Public Records Show Start, Rise And Fall Of EB-5 Program
The need for more dairy cows led to South Dakota’s original decision to seek immigrant investors.
That one-man effort ballooned into a global program that attracted hundreds of millions of dollars into South Dakota projects from investors in China and South Korea, at a time when the nation’s and world’s financial markets were teetering.
For $500,000 apiece, plus additional fees for lawyers and services, a successful investor could make a loan to a project and, if enough jobs were created, receive federal immigration clearance for the investor and family members to live any where in the United States.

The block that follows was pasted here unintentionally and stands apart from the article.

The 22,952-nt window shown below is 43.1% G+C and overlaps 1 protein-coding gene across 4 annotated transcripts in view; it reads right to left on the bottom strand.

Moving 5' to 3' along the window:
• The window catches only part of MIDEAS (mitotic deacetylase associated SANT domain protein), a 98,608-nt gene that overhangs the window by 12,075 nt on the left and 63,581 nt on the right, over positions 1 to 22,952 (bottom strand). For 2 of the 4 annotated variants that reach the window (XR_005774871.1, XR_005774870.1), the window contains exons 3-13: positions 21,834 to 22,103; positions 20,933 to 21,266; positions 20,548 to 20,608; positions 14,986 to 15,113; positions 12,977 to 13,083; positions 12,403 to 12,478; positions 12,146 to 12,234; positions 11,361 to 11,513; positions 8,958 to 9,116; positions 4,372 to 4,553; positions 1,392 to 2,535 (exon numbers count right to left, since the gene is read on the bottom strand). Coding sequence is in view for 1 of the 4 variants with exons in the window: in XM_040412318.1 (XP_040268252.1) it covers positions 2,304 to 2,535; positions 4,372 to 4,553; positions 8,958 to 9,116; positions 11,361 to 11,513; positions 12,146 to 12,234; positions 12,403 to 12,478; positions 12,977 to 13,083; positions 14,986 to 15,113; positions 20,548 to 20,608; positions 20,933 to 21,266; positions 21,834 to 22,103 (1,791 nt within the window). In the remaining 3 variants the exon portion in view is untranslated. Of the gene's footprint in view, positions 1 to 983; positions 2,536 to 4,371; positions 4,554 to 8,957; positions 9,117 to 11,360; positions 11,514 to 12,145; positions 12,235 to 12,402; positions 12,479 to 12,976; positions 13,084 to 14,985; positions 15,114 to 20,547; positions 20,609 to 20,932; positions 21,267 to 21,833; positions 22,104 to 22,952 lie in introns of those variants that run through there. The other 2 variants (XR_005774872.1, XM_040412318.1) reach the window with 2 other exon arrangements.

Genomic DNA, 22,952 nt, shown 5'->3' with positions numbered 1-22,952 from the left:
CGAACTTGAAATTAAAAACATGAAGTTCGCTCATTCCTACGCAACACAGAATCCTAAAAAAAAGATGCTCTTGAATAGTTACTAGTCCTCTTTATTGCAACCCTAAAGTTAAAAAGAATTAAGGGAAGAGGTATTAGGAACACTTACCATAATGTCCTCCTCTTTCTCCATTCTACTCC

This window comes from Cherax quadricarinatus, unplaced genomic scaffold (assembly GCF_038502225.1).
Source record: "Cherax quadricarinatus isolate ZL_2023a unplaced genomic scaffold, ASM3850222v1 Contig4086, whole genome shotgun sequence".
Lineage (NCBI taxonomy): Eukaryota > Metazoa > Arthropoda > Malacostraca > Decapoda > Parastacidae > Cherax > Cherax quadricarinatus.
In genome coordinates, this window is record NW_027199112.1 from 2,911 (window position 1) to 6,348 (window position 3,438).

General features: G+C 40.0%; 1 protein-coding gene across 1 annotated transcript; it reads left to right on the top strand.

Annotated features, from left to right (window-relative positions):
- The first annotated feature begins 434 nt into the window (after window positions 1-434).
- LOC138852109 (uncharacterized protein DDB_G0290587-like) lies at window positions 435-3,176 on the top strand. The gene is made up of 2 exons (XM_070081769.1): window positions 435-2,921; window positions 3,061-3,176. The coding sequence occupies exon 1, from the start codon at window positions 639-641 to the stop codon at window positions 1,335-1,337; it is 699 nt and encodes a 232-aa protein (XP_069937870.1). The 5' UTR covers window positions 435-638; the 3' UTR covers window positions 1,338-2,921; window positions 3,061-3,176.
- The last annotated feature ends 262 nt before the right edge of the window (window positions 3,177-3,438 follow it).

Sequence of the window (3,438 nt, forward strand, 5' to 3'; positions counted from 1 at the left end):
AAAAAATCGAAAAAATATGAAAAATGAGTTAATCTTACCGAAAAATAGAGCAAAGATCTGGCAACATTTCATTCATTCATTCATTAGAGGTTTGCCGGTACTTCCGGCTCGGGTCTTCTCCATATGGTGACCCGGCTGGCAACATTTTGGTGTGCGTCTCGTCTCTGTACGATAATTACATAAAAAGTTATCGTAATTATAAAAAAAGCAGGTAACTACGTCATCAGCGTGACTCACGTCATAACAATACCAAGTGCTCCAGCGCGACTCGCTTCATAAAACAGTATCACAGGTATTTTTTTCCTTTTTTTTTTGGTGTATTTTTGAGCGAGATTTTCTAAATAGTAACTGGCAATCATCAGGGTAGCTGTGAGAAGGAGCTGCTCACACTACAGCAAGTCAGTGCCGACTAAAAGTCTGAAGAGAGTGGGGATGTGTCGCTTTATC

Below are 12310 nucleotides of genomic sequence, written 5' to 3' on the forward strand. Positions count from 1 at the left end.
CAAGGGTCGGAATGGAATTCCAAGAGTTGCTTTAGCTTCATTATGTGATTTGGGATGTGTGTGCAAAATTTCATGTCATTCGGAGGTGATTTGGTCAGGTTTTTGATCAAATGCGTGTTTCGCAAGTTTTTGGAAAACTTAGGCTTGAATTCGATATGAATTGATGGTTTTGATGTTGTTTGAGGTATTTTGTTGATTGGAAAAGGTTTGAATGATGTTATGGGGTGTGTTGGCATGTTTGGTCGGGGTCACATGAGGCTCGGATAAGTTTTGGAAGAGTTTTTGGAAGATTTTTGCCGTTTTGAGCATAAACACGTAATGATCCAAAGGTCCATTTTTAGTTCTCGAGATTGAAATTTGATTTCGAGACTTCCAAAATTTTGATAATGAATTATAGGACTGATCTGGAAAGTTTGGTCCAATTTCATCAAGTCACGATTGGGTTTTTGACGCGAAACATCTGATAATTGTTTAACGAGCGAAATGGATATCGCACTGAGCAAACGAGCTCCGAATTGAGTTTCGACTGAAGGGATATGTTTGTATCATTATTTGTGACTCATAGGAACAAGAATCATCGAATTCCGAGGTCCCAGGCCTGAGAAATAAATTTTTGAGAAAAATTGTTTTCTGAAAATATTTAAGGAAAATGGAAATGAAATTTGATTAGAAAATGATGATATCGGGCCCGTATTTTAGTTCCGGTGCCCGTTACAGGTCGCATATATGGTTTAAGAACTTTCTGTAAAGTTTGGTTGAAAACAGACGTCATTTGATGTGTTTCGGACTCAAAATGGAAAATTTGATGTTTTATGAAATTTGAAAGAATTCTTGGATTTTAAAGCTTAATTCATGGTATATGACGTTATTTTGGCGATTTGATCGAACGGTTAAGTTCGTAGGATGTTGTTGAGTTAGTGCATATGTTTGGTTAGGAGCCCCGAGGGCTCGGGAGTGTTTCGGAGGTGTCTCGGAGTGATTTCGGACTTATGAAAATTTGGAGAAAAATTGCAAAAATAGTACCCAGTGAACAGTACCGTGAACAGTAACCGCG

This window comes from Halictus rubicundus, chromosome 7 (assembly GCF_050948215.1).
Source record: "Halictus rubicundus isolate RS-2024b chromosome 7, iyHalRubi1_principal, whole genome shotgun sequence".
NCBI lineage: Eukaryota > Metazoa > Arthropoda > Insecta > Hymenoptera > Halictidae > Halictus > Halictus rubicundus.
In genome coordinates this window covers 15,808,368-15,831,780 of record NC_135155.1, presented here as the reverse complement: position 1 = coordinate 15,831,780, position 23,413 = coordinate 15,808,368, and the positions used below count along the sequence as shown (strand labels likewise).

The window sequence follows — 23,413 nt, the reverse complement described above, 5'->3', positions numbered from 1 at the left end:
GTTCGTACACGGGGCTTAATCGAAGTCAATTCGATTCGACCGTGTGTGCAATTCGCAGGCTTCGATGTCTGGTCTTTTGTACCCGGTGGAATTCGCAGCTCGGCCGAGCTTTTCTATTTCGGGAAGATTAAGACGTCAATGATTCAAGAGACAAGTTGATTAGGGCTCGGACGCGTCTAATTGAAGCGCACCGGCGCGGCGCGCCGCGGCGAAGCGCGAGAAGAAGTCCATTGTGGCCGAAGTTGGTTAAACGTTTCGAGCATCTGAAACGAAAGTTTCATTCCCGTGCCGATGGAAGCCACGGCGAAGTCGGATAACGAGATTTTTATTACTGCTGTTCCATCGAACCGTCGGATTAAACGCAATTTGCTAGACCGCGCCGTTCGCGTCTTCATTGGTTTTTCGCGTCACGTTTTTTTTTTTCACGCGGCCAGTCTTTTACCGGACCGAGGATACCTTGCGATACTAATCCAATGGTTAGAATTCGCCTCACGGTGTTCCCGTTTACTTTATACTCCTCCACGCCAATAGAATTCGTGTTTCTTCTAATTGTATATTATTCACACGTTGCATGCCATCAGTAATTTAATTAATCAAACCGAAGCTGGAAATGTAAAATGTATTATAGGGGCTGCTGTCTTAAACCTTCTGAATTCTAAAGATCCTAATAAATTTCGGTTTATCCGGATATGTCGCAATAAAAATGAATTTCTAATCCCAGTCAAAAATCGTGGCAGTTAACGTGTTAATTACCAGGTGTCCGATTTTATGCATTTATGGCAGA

Eleven years after its start, Gov. Dennis Daugaard decided the EB-5 program had to be shut down in South Dakota, because of what was unearthed about its operations and management.
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